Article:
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Modern House


Michigan Is A Climate HAVEN!

Michigan Will Be The ONLY State to Survive Climate Change - Climate change, global warming, droughts, floods, and overall natural disasters. There are news articles, documentaries, theories, and data points touching on global temperatures, sea levels, glacier shrinking, carbon dioxide increases, and the overall effect on human health. The question is, how does this relate to Michigan. Well, You’re about to find out.

As you can tell by the title I’m touching on something a little different this time, as it’s been frequently brought up by several of you out of state who are researching rigorously about what state would be the best to call your new home. I’m not a doomsday analyst or a conspiracy theorist. I’m simply touching on this topic to provide insight on behavioral decisions based on the topic I’m going to talk about and that’s climate, and I truly believe this could be something to think about as you decide where you want your next home to be. Welcome to Michigan the climate haven.

I’ll first start by breaking down why several of my clients from all over the country have decided to call Michigan their new home, outside of moving for family, work, etc. The best way to lay it out for you is by breaking down some data provided by the Federal Emergency Management Agency or what we call FEMA.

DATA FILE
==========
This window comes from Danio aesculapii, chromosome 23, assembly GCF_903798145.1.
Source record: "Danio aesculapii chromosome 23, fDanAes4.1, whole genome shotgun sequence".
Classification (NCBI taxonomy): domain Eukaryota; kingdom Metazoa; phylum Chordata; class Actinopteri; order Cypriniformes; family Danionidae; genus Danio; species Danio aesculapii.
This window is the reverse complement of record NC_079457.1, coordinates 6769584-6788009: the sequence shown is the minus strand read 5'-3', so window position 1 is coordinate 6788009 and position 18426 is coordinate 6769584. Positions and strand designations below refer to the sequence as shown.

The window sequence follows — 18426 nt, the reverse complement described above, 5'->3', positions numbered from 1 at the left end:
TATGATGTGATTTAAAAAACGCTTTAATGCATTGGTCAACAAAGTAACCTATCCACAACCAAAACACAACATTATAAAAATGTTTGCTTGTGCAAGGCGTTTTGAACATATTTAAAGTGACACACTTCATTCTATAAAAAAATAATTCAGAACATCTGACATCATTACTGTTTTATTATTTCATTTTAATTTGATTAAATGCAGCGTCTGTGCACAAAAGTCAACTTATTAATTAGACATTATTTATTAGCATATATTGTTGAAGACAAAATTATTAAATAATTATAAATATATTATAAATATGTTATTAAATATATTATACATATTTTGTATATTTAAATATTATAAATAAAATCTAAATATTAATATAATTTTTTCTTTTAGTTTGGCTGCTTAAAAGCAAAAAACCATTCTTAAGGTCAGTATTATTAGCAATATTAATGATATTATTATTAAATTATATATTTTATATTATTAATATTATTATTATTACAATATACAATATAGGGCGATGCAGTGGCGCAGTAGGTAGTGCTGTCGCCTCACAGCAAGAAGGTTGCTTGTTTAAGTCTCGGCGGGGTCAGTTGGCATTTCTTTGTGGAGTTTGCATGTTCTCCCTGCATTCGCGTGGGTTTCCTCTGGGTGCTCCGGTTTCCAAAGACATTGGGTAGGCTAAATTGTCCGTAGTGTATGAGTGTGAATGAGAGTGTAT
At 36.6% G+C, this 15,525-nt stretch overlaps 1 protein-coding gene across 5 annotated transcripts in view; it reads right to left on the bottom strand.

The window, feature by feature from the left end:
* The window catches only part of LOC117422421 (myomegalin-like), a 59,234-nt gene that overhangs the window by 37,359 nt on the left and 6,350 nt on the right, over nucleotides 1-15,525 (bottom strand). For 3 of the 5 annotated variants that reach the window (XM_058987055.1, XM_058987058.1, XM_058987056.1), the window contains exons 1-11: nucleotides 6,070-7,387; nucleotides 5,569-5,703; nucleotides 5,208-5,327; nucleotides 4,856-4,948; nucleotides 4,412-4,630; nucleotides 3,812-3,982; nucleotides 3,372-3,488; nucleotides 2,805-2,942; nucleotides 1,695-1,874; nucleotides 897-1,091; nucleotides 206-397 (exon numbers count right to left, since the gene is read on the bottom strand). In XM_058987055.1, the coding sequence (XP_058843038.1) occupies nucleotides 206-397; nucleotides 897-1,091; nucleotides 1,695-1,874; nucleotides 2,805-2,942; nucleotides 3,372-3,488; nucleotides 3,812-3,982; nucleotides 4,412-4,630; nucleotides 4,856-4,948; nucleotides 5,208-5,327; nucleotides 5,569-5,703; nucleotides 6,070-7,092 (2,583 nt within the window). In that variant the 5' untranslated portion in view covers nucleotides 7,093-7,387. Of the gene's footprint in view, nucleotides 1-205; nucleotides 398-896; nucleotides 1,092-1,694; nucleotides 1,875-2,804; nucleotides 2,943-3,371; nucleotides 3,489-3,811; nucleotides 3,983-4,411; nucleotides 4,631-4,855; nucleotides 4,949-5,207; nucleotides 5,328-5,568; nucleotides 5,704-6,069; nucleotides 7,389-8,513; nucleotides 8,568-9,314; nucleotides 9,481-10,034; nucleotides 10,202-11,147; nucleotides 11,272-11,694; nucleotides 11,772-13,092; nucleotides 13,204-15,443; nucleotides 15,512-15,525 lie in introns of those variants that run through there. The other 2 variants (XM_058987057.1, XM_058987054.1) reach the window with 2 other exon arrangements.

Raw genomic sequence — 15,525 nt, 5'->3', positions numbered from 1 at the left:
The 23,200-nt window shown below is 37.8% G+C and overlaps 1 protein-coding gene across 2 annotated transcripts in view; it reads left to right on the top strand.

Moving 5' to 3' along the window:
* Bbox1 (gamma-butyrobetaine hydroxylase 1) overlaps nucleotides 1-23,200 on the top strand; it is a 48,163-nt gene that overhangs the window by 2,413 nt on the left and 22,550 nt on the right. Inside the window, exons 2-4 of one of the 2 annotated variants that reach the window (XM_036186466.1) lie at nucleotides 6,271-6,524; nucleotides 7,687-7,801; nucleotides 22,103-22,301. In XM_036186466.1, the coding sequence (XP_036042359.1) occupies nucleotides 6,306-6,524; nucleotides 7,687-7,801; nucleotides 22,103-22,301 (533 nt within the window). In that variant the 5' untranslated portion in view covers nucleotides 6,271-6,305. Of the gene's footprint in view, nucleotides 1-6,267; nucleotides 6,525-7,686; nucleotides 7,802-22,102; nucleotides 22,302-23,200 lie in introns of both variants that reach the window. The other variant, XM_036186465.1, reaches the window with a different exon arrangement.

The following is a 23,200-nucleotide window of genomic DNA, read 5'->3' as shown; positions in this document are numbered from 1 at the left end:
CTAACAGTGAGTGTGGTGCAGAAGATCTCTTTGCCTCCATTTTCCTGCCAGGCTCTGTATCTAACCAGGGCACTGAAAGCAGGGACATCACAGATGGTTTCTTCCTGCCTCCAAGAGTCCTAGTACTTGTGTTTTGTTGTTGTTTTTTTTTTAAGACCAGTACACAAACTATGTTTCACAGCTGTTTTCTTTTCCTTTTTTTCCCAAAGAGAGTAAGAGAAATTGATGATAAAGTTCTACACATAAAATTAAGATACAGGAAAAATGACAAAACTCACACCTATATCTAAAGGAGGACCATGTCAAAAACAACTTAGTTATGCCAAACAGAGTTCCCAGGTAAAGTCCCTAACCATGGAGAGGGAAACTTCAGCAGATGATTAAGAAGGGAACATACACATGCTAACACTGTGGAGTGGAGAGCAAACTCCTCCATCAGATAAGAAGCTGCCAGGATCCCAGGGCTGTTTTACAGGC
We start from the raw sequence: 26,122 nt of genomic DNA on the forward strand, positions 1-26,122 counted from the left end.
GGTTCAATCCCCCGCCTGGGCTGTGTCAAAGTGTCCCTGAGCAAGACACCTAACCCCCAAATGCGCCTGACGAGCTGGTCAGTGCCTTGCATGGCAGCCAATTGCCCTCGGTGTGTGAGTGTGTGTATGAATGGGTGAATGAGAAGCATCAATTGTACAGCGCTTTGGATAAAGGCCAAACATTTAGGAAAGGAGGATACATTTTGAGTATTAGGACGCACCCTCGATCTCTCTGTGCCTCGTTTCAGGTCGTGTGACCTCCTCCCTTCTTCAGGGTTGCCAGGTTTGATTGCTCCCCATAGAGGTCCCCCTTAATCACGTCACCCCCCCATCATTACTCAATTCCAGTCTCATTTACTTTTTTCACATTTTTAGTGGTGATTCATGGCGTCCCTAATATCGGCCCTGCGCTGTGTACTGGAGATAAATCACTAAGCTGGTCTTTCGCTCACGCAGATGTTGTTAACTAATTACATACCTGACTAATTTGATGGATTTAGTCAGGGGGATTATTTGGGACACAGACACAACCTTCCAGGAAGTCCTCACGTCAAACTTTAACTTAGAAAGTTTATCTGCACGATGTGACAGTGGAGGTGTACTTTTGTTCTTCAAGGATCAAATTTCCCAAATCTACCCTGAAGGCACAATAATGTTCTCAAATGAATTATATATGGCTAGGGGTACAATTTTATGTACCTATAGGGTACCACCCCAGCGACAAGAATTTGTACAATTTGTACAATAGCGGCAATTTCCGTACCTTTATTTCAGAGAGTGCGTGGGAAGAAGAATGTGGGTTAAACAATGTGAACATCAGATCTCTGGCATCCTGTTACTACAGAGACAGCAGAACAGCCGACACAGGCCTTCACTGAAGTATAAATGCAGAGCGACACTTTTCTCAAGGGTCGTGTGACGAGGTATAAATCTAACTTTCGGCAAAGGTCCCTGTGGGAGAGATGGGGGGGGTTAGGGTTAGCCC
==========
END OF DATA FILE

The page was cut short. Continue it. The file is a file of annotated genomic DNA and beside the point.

For those of you that are watching, this map shows Michigan and the nearby states being rated based on natural and social risks from data derived from the CDC. These colors depict a low vulnerability on their index which has been further researched by environment and sustainability professor dr. Derek Van Berkel. His response was, "Compared with the dry Southwest, the storm-ridden Gulf region and the sea-level rise exposed East and West Coasts, the Great lakes region may fare relatively favorably due to an abundance of natural resources and projected climate amenities." This statement alone is the reason we are seeing an influx of people flocking over to Michigan, and this isn’t theory, I work with people every single day moving from all over the globe to the state of Michigan. The droughts and regulations are unbearable on the west coast, too many “what ifs” with the hurricanes in the south, and the overall changing weather patterns have people finding a new place to call home.

Michigan’s outlook in the climate department isn’t the best in the world by any means, but the average threats for flooding, heat, drought and wind are much less compared to the rest of the country. Based on the map, some of the best places to move in the lower peninsula are right here in southeast Michigan: Washtenaw county, Oakland county, Livingston county, ingham county, Allegan county, Ottawa county and Kent county all were ranked the best places to move based on the CDC data, and don’t just take Dr. van Berkels word for it, this very topic was researched by several scientists from multiple research centers in the area who argue Michigan is among the more attractive places to live.

The great lakes region promises fresh water sources that several regions across the country can’t guarantee. Being surrounded by these lakes also moderates some of the extreme weather that would damage other parts of the country, and with the extreme heat becoming a bigger threat in southern regions of the country, Michigan won’t expect that to be a factor to affect them.